Monday, September 11, 2017

Two Anniversaries—September 11

Americans find this anniversary easy, if painful, to remember.

I am sick, heart sick, of writing about September 11, 2001, the fall of the Twin Towers, the horror and the agony every year when the anniversary rolls around again.  Yet it seems inevitable, even somehow necessary.
The Chilean Presidential Palace,  La Moneda, under attack during the September 11, 1973 U.S. backed and paid for coup d'etat
This year I yearned to commemorate another black anniversary instead—the Chilean Coup of 1973.  But the subject was so vast, the details, all essential to a real understanding of what happened on an early spring day in the Southern Hemisphere, too complex.  I read.  I studied.  I began to write and I could see that a book, not a blog entry would be needed, particularly because the memory has been obscured and erased for Americans who do not want to be reminded of the atrocity on our own hands, preferring to wallow in in the victimhood of one perpetrated against us. I wanted to describe the perfidy of the Generals and Admirals, the collusion of American companies like ITT, the last stand of President Salvador Allende in La Moneda, the   presidential palace, the viciousness of the oppression, the soccer stadium jammed with 40,000 waiting for a thumbs up or down on life, the thousands of the disappeared, and the years of terror under the Junta and the strutting martinet usurper Augusto Pinochet. 
And I wanted to once again lay bare the deep responsibility of the United States Government and all of its available organs, not the least of which were the United States Information Agency (USIA)—dispenser of black propaganda against Allende’s socialist government, aid agencies, the Central Intelligence Agency (CIA), the Defense Intelligence Agency (DIA), the highest echelons of the State Department, and—with just a thread of plausible deniability—the Nixon White House even as it tottered to its own demise. 
I wanted to detail the undeniable facts of American complicity and bloody hands as laid out by the Senate Church Committee in its 1976 investigation in which Senator Frank Church concluded, “Like Caesar peering into the colonies from distant Rome, Nixon said the choice of government by the Chileans was unacceptable to the president of the United States. The attitude in the White House seemed to be, ‘If in the wake of Vietnam I can no longer send in the Marines, then I will send in the CIA.’”  And the horrors uncovered by the Chileans themselves when Pinochet was finally removed.   
In the last moment of his life the undeniably popularly elected Socialist President Salvadore Allende elected to take up a sub-machine gun and fight alongside his bodyguard to the death.  He knew he would not have been spared even if he surrendered.  The CIA instructed the military that he must not be allowed to become "a living symbol."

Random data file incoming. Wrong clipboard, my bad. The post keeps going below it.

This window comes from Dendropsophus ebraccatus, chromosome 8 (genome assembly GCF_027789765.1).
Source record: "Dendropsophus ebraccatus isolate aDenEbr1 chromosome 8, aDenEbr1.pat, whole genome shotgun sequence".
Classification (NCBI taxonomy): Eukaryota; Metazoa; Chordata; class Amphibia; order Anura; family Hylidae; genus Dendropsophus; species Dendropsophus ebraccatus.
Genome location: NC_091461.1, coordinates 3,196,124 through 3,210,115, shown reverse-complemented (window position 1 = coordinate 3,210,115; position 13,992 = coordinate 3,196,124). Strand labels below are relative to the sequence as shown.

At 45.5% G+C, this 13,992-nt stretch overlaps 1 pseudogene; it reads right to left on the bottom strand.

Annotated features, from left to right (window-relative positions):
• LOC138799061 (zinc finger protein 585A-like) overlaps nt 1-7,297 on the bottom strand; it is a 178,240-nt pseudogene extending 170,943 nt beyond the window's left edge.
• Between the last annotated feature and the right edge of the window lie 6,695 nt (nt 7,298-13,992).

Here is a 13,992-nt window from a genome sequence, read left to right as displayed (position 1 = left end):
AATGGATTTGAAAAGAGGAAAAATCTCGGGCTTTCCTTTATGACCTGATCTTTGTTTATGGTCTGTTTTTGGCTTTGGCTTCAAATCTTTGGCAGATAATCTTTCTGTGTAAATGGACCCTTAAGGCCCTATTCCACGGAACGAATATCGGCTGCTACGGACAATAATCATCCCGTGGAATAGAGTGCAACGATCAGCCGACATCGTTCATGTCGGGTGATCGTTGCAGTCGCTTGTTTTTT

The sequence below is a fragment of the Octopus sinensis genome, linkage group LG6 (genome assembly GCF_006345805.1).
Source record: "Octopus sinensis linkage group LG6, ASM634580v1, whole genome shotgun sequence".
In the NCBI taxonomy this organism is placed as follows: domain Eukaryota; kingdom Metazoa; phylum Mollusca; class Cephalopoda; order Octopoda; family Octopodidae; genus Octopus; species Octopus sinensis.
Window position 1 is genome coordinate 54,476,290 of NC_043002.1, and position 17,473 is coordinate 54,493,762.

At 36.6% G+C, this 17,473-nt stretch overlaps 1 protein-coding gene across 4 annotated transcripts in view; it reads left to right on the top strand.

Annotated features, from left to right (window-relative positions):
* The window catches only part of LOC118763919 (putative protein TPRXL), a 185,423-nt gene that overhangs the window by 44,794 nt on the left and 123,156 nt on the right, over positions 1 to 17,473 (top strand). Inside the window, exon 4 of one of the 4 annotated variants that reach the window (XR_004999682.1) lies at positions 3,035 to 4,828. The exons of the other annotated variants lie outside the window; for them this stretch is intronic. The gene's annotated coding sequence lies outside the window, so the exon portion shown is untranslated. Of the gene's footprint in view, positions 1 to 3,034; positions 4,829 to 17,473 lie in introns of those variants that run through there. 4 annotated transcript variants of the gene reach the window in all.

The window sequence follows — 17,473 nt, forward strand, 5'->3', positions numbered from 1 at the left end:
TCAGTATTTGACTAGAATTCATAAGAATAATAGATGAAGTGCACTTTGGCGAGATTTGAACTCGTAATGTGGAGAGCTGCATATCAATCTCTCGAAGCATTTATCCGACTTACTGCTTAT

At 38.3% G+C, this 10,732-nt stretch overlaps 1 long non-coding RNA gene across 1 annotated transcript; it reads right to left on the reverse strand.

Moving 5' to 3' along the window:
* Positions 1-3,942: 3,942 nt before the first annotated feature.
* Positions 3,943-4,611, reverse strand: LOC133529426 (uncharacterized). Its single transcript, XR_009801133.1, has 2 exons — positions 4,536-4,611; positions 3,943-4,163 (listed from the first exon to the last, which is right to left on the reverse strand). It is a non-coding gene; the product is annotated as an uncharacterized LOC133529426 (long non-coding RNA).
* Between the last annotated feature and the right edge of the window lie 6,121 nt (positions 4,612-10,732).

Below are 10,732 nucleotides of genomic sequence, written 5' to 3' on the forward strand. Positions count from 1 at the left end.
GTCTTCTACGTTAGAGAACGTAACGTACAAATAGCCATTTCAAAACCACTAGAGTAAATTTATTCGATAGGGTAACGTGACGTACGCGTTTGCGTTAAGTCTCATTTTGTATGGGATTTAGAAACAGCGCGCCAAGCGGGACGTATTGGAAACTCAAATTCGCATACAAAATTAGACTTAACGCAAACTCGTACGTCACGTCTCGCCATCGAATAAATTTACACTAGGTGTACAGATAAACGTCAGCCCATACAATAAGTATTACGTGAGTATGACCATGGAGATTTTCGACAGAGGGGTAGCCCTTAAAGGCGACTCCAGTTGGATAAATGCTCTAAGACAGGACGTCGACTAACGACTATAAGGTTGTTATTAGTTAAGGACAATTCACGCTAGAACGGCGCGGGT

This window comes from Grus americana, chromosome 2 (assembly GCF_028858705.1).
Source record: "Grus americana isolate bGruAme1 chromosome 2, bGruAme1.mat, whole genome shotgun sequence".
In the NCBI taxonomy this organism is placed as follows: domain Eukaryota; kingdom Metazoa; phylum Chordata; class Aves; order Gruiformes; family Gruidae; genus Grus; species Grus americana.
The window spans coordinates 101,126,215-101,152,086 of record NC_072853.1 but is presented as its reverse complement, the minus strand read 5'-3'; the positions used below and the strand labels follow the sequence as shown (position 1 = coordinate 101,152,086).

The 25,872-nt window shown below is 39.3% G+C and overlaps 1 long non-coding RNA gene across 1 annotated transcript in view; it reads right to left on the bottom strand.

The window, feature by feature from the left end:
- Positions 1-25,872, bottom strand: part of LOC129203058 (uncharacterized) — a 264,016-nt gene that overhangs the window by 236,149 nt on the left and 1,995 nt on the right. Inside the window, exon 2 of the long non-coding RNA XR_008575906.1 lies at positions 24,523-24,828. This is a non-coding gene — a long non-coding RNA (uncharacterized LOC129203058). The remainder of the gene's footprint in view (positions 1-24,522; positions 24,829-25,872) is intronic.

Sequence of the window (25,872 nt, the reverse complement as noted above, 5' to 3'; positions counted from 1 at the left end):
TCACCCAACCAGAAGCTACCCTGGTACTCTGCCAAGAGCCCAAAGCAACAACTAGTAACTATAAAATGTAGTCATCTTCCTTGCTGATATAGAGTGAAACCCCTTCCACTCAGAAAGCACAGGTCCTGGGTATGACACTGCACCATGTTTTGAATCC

I wanted to say how deeply personal it was to me.  While I was in Sandstone Federal Prison in 1972, as the relationship between President Allende and the bought and paid for Chilean Congress deteriorated to the point where a coup d’Ă©tat or civil war seemed inevitable, I thought I might go there when I got out—perhaps the absurdly romantic notion of someone who had immersed himself in reading about the Spanish Civil War during my incarceration.
Of course I did not go.  I returned to Chicago and my activities with the Industrial Workers of the World (IWW), including service on the editorial collective of the Industrial Worker. 
But another Draft Resistor and Wobbly the same age as me did.  Frank Teruggi was a committed activist with Chicago Area Draft Resistors (CADRE), Chicago Area Group on Latin America (CAGLA), New World Resource Center, SDS organizer at Caltech, and writer for FIN Fuente Norteamericano de Informacion magazine. Nine days after the coup Teruggi, who was studying at the University of Chile in Santiago, was arrested by Carabineros, para-military police at his home with his roommate, David Hathaway. Both men were taken to a local police station, and then to the National Stadium. Two days later, his body was delivered to the city morgue bearing signs of torture and multiple gunshot wounds.  The government claimed that they had released him and even that he may have been killed by pro-Allende forces who suspected him of collaboration.
Wobbly and draft resistor Frank Teruggi in Santiago not long before he was murdered during the coup.
The story of Teruggi’s father’s desperate search for information on what happened to his son became the inspiration for Missing, a 1982 American film directed by Costa Gavras, and starring Jack Lemmon and Sissy Spacek.
Teruggi’s fate, no matter how personal to me, was just one abomination among thousands.  Hundreds were killed over the next few years and at least 3,000 simply disappeared without a trace, undoubtedly murdered and buried in secret.
I wanted to tell you about all of it so you wouldn’t forget.  So that the images burned as brightly in your mind and memory as any falling bodies from the Twin Towers.
But, alas, I have had to throw my hands up in despair.  The best I could do was this:

Two Anniversaries
September 11

I’ll ante my 3,000 vaporized on a crystal morning.
You’ll see me your 3,000 homeless ghosts.
I’ll give you my crumbling Towers and billowing ash.
You will call with the bombed rubble of La Moneda .

I’ll throw in a stack of terrorists with beards and turbans.
You’ll count out freckled faces, crew cuts, and black fedoras.

Let’s show our cards and see who loses.

—Patrick Murfin

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